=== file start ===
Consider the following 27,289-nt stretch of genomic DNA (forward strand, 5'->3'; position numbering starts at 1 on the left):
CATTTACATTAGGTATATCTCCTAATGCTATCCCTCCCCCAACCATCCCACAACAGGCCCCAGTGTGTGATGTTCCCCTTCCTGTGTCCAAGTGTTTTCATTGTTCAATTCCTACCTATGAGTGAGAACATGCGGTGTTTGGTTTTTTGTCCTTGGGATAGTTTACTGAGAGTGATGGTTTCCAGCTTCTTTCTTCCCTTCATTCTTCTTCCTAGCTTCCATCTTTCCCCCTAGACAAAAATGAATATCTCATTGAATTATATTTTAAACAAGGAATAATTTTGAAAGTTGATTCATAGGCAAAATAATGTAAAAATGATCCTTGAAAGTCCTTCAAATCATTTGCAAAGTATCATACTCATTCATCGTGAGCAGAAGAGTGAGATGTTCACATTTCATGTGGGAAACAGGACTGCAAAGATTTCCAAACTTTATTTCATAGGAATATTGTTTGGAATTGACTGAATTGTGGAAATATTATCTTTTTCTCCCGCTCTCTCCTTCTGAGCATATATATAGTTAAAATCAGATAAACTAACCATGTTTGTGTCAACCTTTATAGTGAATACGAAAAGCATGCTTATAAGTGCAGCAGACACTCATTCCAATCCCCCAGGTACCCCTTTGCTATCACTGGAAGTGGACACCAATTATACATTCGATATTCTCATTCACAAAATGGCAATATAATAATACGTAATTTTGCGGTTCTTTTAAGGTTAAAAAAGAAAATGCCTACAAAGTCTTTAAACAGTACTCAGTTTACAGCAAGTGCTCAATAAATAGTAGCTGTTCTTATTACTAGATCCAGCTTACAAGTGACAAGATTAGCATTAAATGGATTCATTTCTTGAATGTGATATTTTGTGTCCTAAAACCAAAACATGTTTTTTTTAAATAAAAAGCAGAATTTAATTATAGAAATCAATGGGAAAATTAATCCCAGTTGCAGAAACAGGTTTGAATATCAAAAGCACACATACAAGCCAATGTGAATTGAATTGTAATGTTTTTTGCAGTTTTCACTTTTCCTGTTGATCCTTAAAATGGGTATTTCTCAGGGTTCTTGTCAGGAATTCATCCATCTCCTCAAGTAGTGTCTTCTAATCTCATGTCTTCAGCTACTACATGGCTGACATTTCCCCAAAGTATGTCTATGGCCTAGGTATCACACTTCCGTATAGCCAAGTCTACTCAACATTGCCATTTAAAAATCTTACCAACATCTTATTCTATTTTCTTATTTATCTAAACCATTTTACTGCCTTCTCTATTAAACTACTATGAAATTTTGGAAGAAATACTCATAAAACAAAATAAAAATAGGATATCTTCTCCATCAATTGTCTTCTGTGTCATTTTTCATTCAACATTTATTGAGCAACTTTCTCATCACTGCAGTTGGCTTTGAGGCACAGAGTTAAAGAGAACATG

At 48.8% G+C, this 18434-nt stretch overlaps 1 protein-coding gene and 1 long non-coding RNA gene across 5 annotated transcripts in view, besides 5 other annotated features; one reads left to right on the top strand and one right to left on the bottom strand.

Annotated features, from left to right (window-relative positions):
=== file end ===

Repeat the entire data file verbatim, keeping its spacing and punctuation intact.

Consider the following 27,289-nt stretch of genomic DNA (forward strand, 5'->3'; position numbering starts at 1 on the left):
CATTTACATTAGGTATATCTCCTAATGCTATCCCTCCCCCAACCATCCCACAACAGGCCCCAGTGTGTGATGTTCCCCTTCCTGTGTCCAAGTGTTTTCATTGTTCAATTCCTACCTATGAGTGAGAACATGCGGTGTTTGGTTTTTTGTCCTTGGGATAGTTTACTGAGAGTGATGGTTTCCAGCTTCTTTCTTCCCTTCATTCTTCTTCCTAGCTTCCATCTTTCCCCCTAGACAAAAATGAATATCTCATTGAATTATATTTTAAACAAGGAATAATTTTGAAAGTTGATTCATAGGCAAAATAATGTAAAAATGATCCTTGAAAGTCCTTCAAATCATTTGCAAAGTATCATACTCATTCATCGTGAGCAGAAGAGTGAGATGTTCACATTTCATGTGGGAAACAGGACTGCAAAGATTTCCAAACTTTATTTCATAGGAATATTGTTTGGAATTGACTGAATTGTGGAAATATTATCTTTTTCTCCCGCTCTCTCCTTCTGAGCATATATATAGTTAAAATCAGATAAACTAACCATGTTTGTGTCAACCTTTATAGTGAATACGAAAAGCATGCTTATAAGTGCAGCAGACACTCATTCCAATCCCCCAGGTACCCCTTTGCTATCACTGGAAGTGGACACCAATTATACATTCGATATTCTCATTCACAAAATGGCAATATAATAATACGTAATTTTGCGGTTCTTTTAAGGTTAAAAAAGAAAATGCCTACAAAGTCTTTAAACAGTACTCAGTTTACAGCAAGTGCTCAATAAATAGTAGCTGTTCTTATTACTAGATCCAGCTTACAAGTGACAAGATTAGCATTAAATGGATTCATTTCTTGAATGTGATATTTTGTGTCCTAAAACCAAAACATGTTTTTTTTAAATAAAAAGCAGAATTTAATTATAGAAATCAATGGGAAAATTAATCCCAGTTGCAGAAACAGGTTTGAATATCAAAAGCACACATACAAGCCAATGTGAATTGAATTGTAATGTTTTTTGCAGTTTTCACTTTTCCTGTTGATCCTTAAAATGGGTATTTCTCAGGGTTCTTGTCAGGAATTCATCCATCTCCTCAAGTAGTGTCTTCTAATCTCATGTCTTCAGCTACTACATGGCTGACATTTCCCCAAAGTATGTCTATGGCCTAGGTATCACACTTCCGTATAGCCAAGTCTACTCAACATTGCCATTTAAAAATCTTACCAACATCTTATTCTATTTTCTTATTTATCTAAACCATTTTACTGCCTTCTCTATTAAACTACTATGAAATTTTGGAAGAAATACTCATAAAACAAAATAAAAATAGGATATCTTCTCCATCAATTGTCTTCTGTGTCATTTTTCATTCAACATTTATTGAGCAACTTTCTCATCACTGCAGTTGGCTTTGAGGCACAGAGTTAAAGAGAACATG

At 48.8% G+C, this 18434-nt stretch overlaps 1 protein-coding gene and 1 long non-coding RNA gene across 5 annotated transcripts in view, besides 5 other annotated features; one reads left to right on the top strand and one right to left on the bottom strand.

Annotated features, from left to right (window-relative positions):